I have always had a profound appreciation for exquisitely bad jokes, and shortly after his arrival dear Damon facilitated a really lovely one: he was discussing the ridiculous schedules of the international schools in Yangon, and said something like, "The Spectrum School closes in the middle of August! What school closes in the middle of August!?" whereupon I casually observed, "I think that Spectrum one does." Damon turned to Conor and said he was sorely tempted just to get up and walk out of the room, but Conor reminded him that, after all, he had handed that one to me on a platter. I was actually proud of that joke. Gawd what a brilliant dumb joke it was.
     During their visit we also went to the botanical gardens (well worth seeing if you ever happen to be in Pyin Oo Lwin) and fed bananas to a takin there; a takin being a creature which inhabits mountainous forest areas of upper Burma, which looks and acts like a cross between a goat and a buffalo, and which prefers its bananas unpeeled. At a different time I explained to Conor that his own name, when pronounced as a Burmese word, literally means "sick pigeon." And Juli enjoyed the honor of being the first and only woman to be allowed to spend the night at Migadawun Monastery. Sayadaw U Vimala's getting soft in his old age. Up until recently even unordained men were not allowed to sleep there, only monks and novices.
     Another highlight of Migadawun is that I served as the reciter of the Bhikkhu Pātimokkha on uposatha day there, something I had not done in years. I had forgotten most of it and had to read it from a book, and still it took almost an hour. 
     It was around this time that the Buddhist/Muslim riots occurred in the city of Meiktila, about 150 miles away. The way it started was explained to me as follows: A Buddhist village woman and a man (I assume her husband) came into town to sell a gold hair comb. They went to a shop run by a Muslim man who, when he was testing the comb to determine its value, accidentally broke it. He refused to pay them what they said it was worth, claiming that it wasn't worth nearly so much. This developed into a heated argument, and the village man was either beaten up or just shoved so that he fell down. The two villagers returned to their village and excitedly complained to all who would listen about the ill usage that they considered they had endured. So, a kind of vigilante committee loaded into a truck, went into town, and wrecked the Muslim's shop. By this time a group of Muslims had accumulated also, the shop probably being in a largely Muslim neighborhood; and seeing a Buddhist monk among the village vigilantes, some of the Muslims invited the monk to come with them to discuss how to settle the situation peacefully. The monk agreed, and he was taken to a mosque or some other kind of Islamic community center—where the Muslim men allegedly splashed battery acid in his face, and then either cut his throat or else cut his head all the way off (U Vimala simply said, "They cut his neck").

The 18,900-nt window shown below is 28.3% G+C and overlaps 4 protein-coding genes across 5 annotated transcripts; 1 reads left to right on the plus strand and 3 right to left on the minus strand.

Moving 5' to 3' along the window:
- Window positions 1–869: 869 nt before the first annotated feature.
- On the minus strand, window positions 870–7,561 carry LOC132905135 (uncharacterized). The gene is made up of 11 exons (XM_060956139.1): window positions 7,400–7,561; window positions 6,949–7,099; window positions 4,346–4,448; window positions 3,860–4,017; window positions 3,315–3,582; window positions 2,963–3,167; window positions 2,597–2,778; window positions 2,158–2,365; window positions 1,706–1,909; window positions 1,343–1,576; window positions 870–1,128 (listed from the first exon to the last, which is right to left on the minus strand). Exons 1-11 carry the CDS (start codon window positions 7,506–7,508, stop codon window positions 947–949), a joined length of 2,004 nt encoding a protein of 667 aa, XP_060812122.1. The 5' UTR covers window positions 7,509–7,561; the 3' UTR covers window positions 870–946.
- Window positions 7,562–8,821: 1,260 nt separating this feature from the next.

The murder of the monk was apparently the spark that got the whole conflagration blazing; and I was told that all of the mosques in Meiktila, about six of them, were burned to the ground, at least one of them with people inside. Muslim houses and shops were also destroyed, and Buddhists armed with machetes were allegedly hacking Muslims to death in the streets, with some of the machete-wielders being (abnormally unvirtuous) monks. U Vimala, after wondering aloud at the suicidal belligerence of the Muslims, who form a small minority in Burma, stated that Sitagu Sayadaw, by far the most famous and influential of the modernizing, secularizing monks in Burma, has declared in his public speeches that the Muslims have gone too far, and that the Buddhists have been too patient.
     Anyway, ven. Vijaya somehow made arrangements for my plane ticket to Bali, and on the 26th of March we arrived in Yangon. Despite riots in a distant city I was feeling very content and serene, often in meditative states even when not sitting, as though my spiritual batteries had been fully recharged in the forest monasteries of upper Burma. Hanging out with Damon, Stacy, their little daughters, and their friends, neighbors, and staff was like a blessing to me, and a fruition of my stay in Burma. I was happy to be a guest of honor at a women's meditation group Stacy leads, and answered questions and gave basic instructions to the Western wives of officials of embassies and charitable organizations. Also I experienced the delight of telling another dumb joke that had Damon threatening revenge.